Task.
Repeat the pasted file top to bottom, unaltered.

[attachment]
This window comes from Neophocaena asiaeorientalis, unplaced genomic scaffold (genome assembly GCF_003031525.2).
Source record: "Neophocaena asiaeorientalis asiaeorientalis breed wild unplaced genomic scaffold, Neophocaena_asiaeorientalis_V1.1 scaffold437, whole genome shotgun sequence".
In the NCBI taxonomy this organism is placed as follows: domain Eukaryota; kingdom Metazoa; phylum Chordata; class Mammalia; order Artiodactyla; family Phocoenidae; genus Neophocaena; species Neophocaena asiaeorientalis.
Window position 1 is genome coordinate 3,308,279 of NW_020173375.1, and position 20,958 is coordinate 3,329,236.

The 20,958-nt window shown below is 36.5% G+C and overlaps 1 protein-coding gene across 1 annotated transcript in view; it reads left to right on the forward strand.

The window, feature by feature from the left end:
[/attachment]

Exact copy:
This window comes from Neophocaena asiaeorientalis, unplaced genomic scaffold (genome assembly GCF_003031525.2).
Source record: "Neophocaena asiaeorientalis asiaeorientalis breed wild unplaced genomic scaffold, Neophocaena_asiaeorientalis_V1.1 scaffold437, whole genome shotgun sequence".
In the NCBI taxonomy this organism is placed as follows: domain Eukaryota; kingdom Metazoa; phylum Chordata; class Mammalia; order Artiodactyla; family Phocoenidae; genus Neophocaena; species Neophocaena asiaeorientalis.
Window position 1 is genome coordinate 3,308,279 of NW_020173375.1, and position 20,958 is coordinate 3,329,236.

The 20,958-nt window shown below is 36.5% G+C and overlaps 1 protein-coding gene across 1 annotated transcript in view; it reads left to right on the forward strand.

The window, feature by feature from the left end: